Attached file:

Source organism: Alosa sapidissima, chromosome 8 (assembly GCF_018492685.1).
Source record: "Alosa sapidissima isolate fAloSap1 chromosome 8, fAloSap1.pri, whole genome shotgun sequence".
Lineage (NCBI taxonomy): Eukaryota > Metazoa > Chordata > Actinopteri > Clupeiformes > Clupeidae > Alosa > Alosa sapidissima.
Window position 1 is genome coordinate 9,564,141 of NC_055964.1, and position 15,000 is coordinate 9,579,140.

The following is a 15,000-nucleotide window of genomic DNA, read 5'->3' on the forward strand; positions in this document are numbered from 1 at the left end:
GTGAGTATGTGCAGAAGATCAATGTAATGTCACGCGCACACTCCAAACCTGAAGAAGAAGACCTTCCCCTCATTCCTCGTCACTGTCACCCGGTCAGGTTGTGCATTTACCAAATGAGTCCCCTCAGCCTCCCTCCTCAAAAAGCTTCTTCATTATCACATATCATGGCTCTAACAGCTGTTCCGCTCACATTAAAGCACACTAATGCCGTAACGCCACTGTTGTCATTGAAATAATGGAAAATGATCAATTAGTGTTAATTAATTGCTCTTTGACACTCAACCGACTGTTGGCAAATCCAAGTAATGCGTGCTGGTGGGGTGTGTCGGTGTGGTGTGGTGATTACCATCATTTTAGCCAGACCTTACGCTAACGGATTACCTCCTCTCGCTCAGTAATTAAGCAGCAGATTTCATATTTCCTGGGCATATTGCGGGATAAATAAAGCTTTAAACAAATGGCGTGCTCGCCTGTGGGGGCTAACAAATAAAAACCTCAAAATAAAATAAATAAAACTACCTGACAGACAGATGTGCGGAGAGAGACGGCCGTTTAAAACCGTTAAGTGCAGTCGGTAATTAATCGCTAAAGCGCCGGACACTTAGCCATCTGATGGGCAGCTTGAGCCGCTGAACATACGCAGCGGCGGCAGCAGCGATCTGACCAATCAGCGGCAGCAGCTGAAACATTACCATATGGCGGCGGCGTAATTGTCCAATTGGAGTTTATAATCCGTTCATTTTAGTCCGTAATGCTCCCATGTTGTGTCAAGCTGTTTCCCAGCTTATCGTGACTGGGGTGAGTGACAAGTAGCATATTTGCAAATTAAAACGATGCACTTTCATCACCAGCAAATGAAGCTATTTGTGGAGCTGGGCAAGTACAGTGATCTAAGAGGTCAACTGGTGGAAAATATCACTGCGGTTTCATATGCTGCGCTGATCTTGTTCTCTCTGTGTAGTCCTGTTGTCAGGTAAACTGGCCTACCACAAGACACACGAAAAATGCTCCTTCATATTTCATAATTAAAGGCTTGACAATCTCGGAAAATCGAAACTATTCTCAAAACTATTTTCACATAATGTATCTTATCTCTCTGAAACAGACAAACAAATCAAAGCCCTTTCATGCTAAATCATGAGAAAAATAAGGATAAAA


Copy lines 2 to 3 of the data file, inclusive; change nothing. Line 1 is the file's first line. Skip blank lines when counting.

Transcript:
Source record: "Alosa sapidissima isolate fAloSap1 chromosome 8, fAloSap1.pri, whole genome shotgun sequence".
Lineage (NCBI taxonomy): Eukaryota > Metazoa > Chordata > Actinopteri > Clupeiformes > Clupeidae > Alosa > Alosa sapidissima.